Even after seeing all of this evidence, the disciples at this moment are still struggling to make sense of Jesus as anything more than a ghost or a zombie, so Jesus does with them what he did with the disciples in Emmaus. He eats with them, asking for fish this time, hearkening back to the feeding of the 5,000 when Jesus revealed who he was and the kind of kingdom that he led by supplying enough food for everyone with 5 loaves of bread and two fish. Just like he did for the disciples on the way to Emmaus, Jesus opens their minds to how he has fulfilled what the Jewish scriptures, what we call the old testament or some call the first testament, has been fulfilled in him. All that Israel had been unable to accomplish in their covenant with God as God’s chosen people had been accomplished through Jesus, the true embodiment of the nation of Israel and suffering servant for the sins that had caused Israel’s perpetual exile.
Even though a small portion of people from the Babylonian exile had made it back to Jerusalem and rebuilt portions of the city walls and the temple, the feeling among the people was not that the exile was over, but ongoing because a revolving door of empires continued to dominate the city and its people throughout the intertestamental period. From the point in 587 BCE when Jerusalem was laid waste by the Babylonians to Jesus’s own time in the first century CE, just over 600 years, Israel only had about 100 years under the Jewish Hasmonean Dynasty when the Maccabean family reclaimed Jerusalem, but the Romans would come in and conquer Jerusalem about 60 years before Jesus was born. For all intents and purposes, the exile had never officially ended, nor had God fulfilled all of the promises that God had made through the prophets of a renewed and greater Israel, of a restored Jerusalem filled with God’s glory.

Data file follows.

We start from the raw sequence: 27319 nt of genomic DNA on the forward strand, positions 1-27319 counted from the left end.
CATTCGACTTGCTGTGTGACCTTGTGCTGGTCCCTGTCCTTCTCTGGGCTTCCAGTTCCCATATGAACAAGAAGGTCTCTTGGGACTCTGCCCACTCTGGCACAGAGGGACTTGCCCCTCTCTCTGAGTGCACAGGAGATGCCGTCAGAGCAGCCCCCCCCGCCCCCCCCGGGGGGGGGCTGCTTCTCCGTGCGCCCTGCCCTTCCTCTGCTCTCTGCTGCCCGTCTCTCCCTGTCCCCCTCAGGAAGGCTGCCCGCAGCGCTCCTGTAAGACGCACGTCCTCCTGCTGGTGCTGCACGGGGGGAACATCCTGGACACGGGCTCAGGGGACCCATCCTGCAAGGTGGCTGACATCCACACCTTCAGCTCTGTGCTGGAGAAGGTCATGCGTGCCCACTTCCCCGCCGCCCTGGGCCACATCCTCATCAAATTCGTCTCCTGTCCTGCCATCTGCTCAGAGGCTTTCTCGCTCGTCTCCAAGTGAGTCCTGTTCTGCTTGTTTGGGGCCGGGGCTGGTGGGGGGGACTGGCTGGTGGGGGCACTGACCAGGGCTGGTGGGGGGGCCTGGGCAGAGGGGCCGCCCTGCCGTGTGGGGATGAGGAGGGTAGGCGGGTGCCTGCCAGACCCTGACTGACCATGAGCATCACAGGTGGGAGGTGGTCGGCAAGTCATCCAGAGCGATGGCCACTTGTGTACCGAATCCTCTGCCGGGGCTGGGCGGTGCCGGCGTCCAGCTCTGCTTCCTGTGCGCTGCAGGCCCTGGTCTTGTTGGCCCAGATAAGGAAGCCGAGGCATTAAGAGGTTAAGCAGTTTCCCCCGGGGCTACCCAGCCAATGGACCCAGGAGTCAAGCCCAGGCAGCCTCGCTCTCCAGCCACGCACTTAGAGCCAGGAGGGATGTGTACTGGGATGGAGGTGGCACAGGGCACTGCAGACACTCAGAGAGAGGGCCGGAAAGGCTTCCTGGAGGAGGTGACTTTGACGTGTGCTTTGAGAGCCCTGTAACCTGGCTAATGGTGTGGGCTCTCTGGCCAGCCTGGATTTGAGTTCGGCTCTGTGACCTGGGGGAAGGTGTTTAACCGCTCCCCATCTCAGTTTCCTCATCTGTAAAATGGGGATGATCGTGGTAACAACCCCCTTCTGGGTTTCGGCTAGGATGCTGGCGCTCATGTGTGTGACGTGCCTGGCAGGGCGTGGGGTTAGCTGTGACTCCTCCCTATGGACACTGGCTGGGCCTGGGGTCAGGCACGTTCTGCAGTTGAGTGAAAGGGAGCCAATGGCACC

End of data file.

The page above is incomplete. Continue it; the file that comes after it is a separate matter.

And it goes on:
What the disciples are realizing in Jesus’s unveiling of the scriptures in Luke 24:45 is that they have been misreading and misunderstanding the old testament this entire time. The coming of the Messiah and God’s kingdom, promised in the prophets and the rest of the scriptures, was not going to happen in the way that the disciples and the rest of Israel had expected. The nation of Israel of the first century was fully expecting another violent liberator and king as Judas Maccabeus had been with the Hasmonean dynasty. But God’s kingdom was never to come through the same tactics and violence as the world’s empires as brutal as they were. God was not going to bless the entire world through his chosen people, the Israelites, by conquering the world through violence and instituting God’s own form of Marshall Law or supreme rule, in which obedience was forced out of fear of death or exile. God was not going to raise up a great army of soldiers to march out against Caesar or to lay siege to Jerusalem and rid the entire city of its Roman soldiers and leaders. The great leader, the Messiah, that God had promised was not going to murder all of his enemies and build another government on the backs of more subjugated people like the Israelites had been for so many years already. As sweet in their ears as revenge sounded to the Jews of the 1st century, their God revealed in Jesus had no use for vengeance because he knew it would not bring true peace and restoration. The same is true for us today when we plan our revenge on those who have hurt us personally or corporately or when we think that we must force the people around us to bend to our will or obey our particular views of God and the world. God’s plan for the kingdom that Jesus began in his life, death, and resurrection was not to draw us in and weight us down with heavier, more severe burdens than the burdens of sin and brokenness that are plaguing all of us. As Jesus said during his ministry, “my yoke is easy and my burden is light.” God’s kingdom is not our kingdom.